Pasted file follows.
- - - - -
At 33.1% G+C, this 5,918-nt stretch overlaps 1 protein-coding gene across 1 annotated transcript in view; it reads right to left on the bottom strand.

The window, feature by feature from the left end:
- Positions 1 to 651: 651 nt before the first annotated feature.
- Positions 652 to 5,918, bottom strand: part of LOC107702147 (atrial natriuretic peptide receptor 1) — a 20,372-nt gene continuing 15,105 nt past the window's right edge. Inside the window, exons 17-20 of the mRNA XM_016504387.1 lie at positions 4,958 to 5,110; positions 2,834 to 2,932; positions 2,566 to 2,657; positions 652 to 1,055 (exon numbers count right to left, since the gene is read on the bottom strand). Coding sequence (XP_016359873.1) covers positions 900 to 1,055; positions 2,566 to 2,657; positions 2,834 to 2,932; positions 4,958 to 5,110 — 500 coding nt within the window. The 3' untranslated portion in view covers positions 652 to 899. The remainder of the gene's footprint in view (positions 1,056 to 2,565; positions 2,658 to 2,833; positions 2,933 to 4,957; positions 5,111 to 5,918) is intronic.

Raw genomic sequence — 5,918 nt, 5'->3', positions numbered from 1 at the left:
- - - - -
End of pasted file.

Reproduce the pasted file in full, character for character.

At 33.1% G+C, this 5,918-nt stretch overlaps 1 protein-coding gene across 1 annotated transcript in view; it reads right to left on the bottom strand.

The window, feature by feature from the left end:
- Positions 1 to 651: 651 nt before the first annotated feature.
- Positions 652 to 5,918, bottom strand: part of LOC107702147 (atrial natriuretic peptide receptor 1) — a 20,372-nt gene continuing 15,105 nt past the window's right edge. Inside the window, exons 17-20 of the mRNA XM_016504387.1 lie at positions 4,958 to 5,110; positions 2,834 to 2,932; positions 2,566 to 2,657; positions 652 to 1,055 (exon numbers count right to left, since the gene is read on the bottom strand). Coding sequence (XP_016359873.1) covers positions 900 to 1,055; positions 2,566 to 2,657; positions 2,834 to 2,932; positions 4,958 to 5,110 — 500 coding nt within the window. The 3' untranslated portion in view covers positions 652 to 899. The remainder of the gene's footprint in view (positions 1,056 to 2,565; positions 2,658 to 2,833; positions 2,933 to 4,957; positions 5,111 to 5,918) is intronic.

Raw genomic sequence — 5,918 nt, 5'->3', positions numbered from 1 at the left: